The Morning of the Event

The 50 mile event starts at 7 AM and the 25 mile ride at 9 AM. For both events, I would avoid eating for at least three hours before the start. That means, 50-mile riders, no breakfast unless you plan on waking up at 3 AM. Rest is more important than eating a big pre-ride meal, so I would forego breakfast and sleep in a little longer. Sip some clear water or have a cup of coffee on the way to the event, but do not think that you can eat anything you want because you will burn up any calories in about an hour or two. If you are really hungry, have a gel pack 15 minutes or more before the start. Once you begin the event, you can start re-fueling in earnest from your bottles and maybe grabbing a Hammer Gel on the way out.

Cramps and Electrolytes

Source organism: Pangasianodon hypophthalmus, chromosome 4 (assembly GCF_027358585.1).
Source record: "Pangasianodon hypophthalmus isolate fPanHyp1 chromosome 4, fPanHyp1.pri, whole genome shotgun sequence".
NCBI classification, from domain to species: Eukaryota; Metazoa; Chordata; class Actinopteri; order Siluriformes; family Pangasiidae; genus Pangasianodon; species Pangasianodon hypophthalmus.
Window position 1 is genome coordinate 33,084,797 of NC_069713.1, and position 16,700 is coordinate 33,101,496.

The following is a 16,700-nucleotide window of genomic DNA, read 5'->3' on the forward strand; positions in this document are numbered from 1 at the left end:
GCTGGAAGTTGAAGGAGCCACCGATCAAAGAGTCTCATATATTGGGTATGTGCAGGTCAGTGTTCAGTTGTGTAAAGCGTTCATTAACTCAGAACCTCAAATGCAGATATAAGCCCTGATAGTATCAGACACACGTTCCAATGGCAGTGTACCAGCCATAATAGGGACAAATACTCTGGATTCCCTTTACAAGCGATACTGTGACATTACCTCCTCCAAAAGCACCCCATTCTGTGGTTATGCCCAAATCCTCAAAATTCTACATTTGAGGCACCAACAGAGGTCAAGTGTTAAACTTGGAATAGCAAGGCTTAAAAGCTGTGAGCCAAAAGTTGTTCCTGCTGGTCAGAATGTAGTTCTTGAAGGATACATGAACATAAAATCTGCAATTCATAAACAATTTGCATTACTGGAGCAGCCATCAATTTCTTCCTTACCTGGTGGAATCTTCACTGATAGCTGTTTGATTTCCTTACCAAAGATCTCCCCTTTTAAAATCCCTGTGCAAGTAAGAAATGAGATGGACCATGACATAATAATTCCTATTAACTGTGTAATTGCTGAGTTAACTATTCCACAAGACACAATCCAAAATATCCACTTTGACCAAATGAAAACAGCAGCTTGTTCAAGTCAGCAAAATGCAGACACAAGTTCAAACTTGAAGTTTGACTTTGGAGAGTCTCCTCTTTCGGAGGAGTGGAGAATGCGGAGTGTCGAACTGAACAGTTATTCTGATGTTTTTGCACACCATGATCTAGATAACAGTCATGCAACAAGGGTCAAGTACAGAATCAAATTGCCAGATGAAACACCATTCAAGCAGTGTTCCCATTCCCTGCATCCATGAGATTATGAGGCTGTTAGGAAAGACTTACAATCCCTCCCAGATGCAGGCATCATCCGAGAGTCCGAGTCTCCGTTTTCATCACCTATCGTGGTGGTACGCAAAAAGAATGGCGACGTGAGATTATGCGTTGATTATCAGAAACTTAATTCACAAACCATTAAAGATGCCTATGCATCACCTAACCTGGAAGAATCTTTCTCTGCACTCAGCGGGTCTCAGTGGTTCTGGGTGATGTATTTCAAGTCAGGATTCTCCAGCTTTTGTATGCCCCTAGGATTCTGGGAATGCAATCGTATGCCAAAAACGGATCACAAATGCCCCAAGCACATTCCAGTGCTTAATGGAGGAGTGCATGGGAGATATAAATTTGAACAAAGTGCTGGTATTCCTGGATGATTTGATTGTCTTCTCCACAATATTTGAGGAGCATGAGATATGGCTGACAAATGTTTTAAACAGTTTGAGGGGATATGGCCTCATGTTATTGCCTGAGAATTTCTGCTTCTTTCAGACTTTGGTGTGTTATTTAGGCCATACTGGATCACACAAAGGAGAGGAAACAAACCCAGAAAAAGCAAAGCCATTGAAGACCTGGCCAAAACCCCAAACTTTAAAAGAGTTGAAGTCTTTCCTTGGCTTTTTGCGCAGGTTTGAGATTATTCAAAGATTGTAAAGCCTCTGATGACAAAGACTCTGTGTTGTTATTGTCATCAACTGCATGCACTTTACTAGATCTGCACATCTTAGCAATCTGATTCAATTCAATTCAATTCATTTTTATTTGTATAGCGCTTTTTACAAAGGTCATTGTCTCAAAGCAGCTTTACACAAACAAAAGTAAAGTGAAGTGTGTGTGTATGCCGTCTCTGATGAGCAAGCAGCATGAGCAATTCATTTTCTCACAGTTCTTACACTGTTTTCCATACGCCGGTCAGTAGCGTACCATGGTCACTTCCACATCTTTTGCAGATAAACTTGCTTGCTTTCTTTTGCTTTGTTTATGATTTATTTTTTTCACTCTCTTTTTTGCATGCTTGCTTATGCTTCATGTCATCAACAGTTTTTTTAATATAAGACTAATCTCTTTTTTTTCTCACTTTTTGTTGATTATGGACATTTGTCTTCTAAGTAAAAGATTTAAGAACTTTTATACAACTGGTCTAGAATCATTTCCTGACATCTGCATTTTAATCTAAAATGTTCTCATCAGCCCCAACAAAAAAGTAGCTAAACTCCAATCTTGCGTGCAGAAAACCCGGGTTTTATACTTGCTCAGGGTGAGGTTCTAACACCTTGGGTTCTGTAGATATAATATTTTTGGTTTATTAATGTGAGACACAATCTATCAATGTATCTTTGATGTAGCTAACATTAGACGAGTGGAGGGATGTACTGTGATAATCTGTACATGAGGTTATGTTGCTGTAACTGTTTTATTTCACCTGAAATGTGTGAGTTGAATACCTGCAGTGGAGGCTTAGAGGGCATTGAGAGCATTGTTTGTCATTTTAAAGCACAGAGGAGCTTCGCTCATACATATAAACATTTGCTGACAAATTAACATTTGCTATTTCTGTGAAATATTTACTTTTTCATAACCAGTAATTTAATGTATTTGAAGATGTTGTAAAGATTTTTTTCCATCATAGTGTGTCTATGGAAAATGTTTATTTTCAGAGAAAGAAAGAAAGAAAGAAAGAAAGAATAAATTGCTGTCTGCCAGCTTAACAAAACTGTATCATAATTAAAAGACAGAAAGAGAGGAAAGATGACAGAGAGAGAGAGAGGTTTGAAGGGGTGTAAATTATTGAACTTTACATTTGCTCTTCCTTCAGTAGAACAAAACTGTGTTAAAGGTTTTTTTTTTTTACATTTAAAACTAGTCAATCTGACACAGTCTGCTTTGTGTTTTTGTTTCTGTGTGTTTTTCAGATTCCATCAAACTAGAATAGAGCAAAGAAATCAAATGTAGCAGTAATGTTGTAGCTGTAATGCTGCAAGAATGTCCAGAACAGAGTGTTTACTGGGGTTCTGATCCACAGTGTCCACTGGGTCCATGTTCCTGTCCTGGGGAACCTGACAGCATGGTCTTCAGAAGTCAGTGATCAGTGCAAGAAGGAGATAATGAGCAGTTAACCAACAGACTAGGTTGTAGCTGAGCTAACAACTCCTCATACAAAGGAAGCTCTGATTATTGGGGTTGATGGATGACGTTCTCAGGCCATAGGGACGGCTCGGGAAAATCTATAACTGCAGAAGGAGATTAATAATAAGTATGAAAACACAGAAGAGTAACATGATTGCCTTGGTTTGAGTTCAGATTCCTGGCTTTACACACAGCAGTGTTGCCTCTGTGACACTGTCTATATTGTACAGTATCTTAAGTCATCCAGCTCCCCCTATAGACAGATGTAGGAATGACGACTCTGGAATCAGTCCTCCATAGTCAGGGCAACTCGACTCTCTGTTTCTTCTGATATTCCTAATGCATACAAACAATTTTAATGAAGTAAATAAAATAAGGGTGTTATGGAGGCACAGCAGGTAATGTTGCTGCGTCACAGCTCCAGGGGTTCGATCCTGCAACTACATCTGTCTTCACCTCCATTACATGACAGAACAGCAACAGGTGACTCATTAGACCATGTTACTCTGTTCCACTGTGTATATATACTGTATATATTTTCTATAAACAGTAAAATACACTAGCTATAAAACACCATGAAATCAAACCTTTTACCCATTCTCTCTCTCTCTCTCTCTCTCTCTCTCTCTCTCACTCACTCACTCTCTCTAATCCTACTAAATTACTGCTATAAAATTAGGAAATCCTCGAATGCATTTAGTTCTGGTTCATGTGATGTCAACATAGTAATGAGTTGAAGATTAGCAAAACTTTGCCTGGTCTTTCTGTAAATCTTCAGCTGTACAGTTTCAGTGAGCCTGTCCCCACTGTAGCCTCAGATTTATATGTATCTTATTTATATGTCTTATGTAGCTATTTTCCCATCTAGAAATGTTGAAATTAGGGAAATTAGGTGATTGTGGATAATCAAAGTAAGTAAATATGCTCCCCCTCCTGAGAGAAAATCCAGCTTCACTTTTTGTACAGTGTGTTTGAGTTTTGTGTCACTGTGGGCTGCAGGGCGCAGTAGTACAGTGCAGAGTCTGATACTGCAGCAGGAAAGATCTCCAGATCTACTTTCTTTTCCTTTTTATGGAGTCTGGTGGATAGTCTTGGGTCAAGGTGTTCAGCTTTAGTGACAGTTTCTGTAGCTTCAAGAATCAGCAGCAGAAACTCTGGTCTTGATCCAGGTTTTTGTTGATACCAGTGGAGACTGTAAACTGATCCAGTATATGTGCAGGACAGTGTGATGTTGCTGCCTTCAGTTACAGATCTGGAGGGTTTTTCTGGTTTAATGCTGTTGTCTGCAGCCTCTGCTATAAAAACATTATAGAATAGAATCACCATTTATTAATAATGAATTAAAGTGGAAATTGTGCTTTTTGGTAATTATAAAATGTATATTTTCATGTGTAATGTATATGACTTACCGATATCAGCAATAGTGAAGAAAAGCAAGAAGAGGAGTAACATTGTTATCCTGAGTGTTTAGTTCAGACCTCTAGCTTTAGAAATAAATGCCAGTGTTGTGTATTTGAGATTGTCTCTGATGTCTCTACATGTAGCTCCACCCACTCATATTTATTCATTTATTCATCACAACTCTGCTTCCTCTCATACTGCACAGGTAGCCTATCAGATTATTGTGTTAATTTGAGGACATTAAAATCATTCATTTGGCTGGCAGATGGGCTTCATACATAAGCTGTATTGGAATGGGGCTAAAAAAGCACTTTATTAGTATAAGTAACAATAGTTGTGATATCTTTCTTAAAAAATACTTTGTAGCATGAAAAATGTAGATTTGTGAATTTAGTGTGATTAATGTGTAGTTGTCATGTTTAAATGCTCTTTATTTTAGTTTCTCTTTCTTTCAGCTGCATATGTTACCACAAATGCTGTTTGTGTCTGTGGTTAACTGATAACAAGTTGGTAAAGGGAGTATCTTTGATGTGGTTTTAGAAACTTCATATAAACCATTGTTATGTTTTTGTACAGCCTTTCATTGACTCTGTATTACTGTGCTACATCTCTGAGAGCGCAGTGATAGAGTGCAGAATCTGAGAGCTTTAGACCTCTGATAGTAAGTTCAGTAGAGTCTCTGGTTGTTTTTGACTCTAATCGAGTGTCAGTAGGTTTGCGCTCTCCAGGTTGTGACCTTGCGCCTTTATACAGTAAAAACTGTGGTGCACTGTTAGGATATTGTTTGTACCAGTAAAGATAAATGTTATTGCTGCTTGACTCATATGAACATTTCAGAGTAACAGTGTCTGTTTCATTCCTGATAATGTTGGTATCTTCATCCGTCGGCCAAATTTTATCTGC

Cramping can ruin your whole day. Meds and supplements alone will not eliminate cramps in an athlete not well conditioned. Some athletes have had success warding off cramps by chewing on Tums antacid. Tums can help, but they are primarily calcium. You need a balance of sodium, magnesium, potassium, and calcium in your electrolyte. Salt tablets alone (Sodium Chloride) are also not the answer. I do not want to sound like a commercial, but I rely on Endurolytes by Hammer Nutrition. The nice thing about their electrolyte capsules is that you can vary your intake as needed. In general, I take two caps per hour for most races and up the dosage based on how I feel. During the Traverse in 2008 when temperatures on the Main Divide hovered around 120F, I was taking six Endurolytes every half hour at one point. This is still below the RDA for sodium intake. I never cramped or felt like I was going to cramp. If you want to use Endurolytes, take one or two capsules about 15 minutes before the start and then a similar dosage every hour. You can up the dosage if you feel a cramp developing. Consider 12 capsules per hour to be the maximum. Read and follow label instructions.